This research program is studying the physiology of the ocular and neck reflexes that control gaze, and the specific role of the cerebellar nodulus and uvula in producing these reflexes. Gaze reflexes are necessary for clear vision because they steady the head and keep the eyes pointed in a constant direction as the head moves. Vision is poor and balance unstable without gaze reflexes. The cerebellum is critical to proper operation of gaze reflexes, but only the lateral vestibulocerebellum, or flocculus, has been extensively studied. The neural inputs and outputs of nodulus and uvula imply a vestibular function in gaze reflex control, yet most studies of cerebellar roles in gaze reflexes have neglected nodulus and uvula. Research during the firest three years of this research program has made important advances in describing properties of the gaze reflexes in which nodulus and uvula participate, documenting deficits in vestibulo-ocular and optokinetic gaze reflexes after nodulus-uvula lesions, and recording neuronal activity in nodulus and uvula. We will extend our findings in three areas and add a fourth area of emphasis. 1) We will continue to explore normal gaze reflexes, expanding our studies to include vestibulo-ocular responses to stimuli that especially excite nodulus-uvula neural activity. 2) We will further characterize simple spike responses of nodulus-uvula Purkinje cells, searching for properites that distinguish these cerebellar responses from other cerebellar response. We will also record nodulus-uvula neural activity during short term vestibular reflex adaptation procedures. 3) We will extend our studies of the effects of nodulus-uvula lesions on gaze reflexes and their adaptive capacity. 4) We will add recording and lesion studies that directly compare nodulus-uvula neural responses or lesions to those of cerebellar flocculus. This will test the hypothesis that nodulus and uvula participate primarily in ongoing gaze reflexes while flocculus functions primarily in adaptive control of gaze reflexes. The results of the proposed experiments will give us further insight into the functions of the cerebellum in motor behavior and the different roles of medial nodulus-uvula cerebellum and lateral cerebellar flocculus. We hope also for further insight into basic reflex functions, adaptation to disturbed sensory inputs, and recovery from neurological disorders caused by brain damage.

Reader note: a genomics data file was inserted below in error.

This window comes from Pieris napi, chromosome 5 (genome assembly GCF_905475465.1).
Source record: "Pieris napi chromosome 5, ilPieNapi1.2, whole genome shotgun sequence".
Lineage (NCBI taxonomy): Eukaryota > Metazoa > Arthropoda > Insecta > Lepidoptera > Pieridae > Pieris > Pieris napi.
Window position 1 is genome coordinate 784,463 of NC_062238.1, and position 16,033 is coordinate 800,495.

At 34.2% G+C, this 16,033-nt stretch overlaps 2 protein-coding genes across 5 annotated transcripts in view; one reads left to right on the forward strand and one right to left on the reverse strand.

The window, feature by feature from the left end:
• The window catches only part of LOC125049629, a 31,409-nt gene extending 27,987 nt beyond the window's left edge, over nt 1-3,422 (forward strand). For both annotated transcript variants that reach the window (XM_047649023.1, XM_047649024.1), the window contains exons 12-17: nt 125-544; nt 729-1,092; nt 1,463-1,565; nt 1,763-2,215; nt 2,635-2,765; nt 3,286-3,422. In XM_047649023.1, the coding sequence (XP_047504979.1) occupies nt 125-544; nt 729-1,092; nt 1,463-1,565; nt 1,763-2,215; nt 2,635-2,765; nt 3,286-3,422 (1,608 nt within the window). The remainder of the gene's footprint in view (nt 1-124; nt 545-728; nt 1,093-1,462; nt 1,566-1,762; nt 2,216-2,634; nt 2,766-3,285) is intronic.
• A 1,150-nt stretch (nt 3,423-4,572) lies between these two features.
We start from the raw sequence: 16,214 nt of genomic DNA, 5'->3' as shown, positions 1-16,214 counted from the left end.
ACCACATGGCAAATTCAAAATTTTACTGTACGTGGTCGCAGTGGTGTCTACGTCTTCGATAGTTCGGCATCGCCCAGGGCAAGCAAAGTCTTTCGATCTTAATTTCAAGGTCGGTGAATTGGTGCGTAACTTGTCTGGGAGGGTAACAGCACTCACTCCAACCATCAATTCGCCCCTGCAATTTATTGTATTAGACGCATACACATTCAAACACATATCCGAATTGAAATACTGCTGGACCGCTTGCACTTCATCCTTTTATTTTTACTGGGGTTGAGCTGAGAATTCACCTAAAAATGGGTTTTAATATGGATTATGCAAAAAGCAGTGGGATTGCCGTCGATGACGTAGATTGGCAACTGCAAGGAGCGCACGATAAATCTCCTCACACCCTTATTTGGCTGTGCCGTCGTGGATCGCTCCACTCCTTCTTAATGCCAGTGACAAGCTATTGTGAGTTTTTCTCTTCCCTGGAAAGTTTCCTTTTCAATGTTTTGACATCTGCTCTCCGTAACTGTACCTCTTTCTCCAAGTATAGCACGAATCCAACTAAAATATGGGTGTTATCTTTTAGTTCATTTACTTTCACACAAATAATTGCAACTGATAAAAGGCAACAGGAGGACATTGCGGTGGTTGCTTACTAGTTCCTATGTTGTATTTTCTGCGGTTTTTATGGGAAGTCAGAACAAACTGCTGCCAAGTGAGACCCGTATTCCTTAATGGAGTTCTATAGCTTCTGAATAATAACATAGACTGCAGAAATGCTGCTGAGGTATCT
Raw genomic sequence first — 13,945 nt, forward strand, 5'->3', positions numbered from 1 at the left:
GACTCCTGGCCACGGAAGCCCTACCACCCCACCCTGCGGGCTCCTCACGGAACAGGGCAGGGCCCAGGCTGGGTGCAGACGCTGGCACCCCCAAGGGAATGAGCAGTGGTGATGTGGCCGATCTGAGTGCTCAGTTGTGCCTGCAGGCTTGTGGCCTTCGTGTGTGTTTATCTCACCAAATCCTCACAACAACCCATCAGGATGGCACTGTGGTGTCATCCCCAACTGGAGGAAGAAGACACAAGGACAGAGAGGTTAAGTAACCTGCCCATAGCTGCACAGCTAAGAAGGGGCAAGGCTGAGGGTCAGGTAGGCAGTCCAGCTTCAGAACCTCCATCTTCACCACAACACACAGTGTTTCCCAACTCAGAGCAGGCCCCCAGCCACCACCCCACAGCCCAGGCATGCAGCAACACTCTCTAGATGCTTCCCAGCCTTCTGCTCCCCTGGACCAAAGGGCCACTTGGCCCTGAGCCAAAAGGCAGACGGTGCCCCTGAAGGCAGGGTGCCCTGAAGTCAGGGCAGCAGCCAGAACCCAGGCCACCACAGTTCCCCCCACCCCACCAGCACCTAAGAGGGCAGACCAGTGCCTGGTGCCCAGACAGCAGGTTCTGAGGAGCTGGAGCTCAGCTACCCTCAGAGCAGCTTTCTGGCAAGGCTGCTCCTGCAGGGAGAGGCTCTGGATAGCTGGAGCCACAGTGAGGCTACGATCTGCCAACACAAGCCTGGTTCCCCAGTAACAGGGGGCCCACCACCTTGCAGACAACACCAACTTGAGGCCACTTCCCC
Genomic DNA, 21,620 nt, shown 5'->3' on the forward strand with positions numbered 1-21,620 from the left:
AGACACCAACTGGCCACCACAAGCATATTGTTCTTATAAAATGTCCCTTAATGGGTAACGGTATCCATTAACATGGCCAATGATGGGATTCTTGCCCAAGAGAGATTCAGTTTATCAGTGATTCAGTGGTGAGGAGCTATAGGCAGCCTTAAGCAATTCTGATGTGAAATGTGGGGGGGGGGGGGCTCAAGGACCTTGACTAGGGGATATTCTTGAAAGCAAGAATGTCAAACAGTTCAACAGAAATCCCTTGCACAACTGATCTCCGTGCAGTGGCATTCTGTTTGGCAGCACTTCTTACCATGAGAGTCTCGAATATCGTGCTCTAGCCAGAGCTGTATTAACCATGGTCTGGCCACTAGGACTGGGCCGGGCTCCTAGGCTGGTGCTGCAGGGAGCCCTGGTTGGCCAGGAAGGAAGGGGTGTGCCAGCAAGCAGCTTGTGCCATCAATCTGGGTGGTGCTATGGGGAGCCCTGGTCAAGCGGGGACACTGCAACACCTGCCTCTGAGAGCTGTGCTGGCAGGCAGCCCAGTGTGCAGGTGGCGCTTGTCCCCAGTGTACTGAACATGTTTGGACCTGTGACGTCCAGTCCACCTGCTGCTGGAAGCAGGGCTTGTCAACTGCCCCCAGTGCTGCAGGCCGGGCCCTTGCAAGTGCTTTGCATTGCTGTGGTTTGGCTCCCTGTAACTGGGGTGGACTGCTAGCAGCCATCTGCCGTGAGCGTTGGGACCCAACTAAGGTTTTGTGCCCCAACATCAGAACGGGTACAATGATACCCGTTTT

National Institute of Health (NIH)
National Eye Institute (NEI)
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Visual Sciences B Study Section (VISB)
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Northwestern University at Chicago
School of Medicine & Dentistry
United States
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Quinn, K J; Schmajuk, N; Baker, J F et al. (1992) Simulation of adaptive mechanisms in the vestibulo-ocular reflex. Biol Cybern 67:103-12
Peterson, B W; Baker, J F; Perlmutter, S I et al. (1992) Neuronal substrates of spatial transformations in vestibuloocular and vestibulocollic reflexes. Ann N Y Acad Sci 656:485-99
Quinn, K J; Schmajuk, N; Jain, A et al. (1992) Vestibuloocular reflex arc analysis using an experimentally constrained neural network. Biol Cybern 67:113-22
Keshner, E A; Baker, J F; Banovetz, J et al. (1992) Patterns of neck muscle activation in cats during reflex and voluntary head movements. Exp Brain Res 88:361-74
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Peterson, B W; Baker, J F; Houk, J C (1991) A model of adaptive control of vestibuloocular reflex based on properties of cross-axis adaptation. Ann N Y Acad Sci 627:319-37
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Baker, J F; Peterson, B W (1991) Excitation of the extraocular muscles in decerebrate cats during the vestibulo-ocular reflex in three-dimensional space. Exp Brain Res 84:266-78
Khater, T T; Baker, J F; Peterson, B W (1990) Dynamics of adaptive change in human vestibulo-ocular reflex direction. J Vestib Res 1:23-9
Fukushima, K; Perlmutter, S I; Baker, J F et al. (1990) Spatial properties of second-order vestibulo-ocular relay neurons in the alert cat. Exp Brain Res 81:462-78

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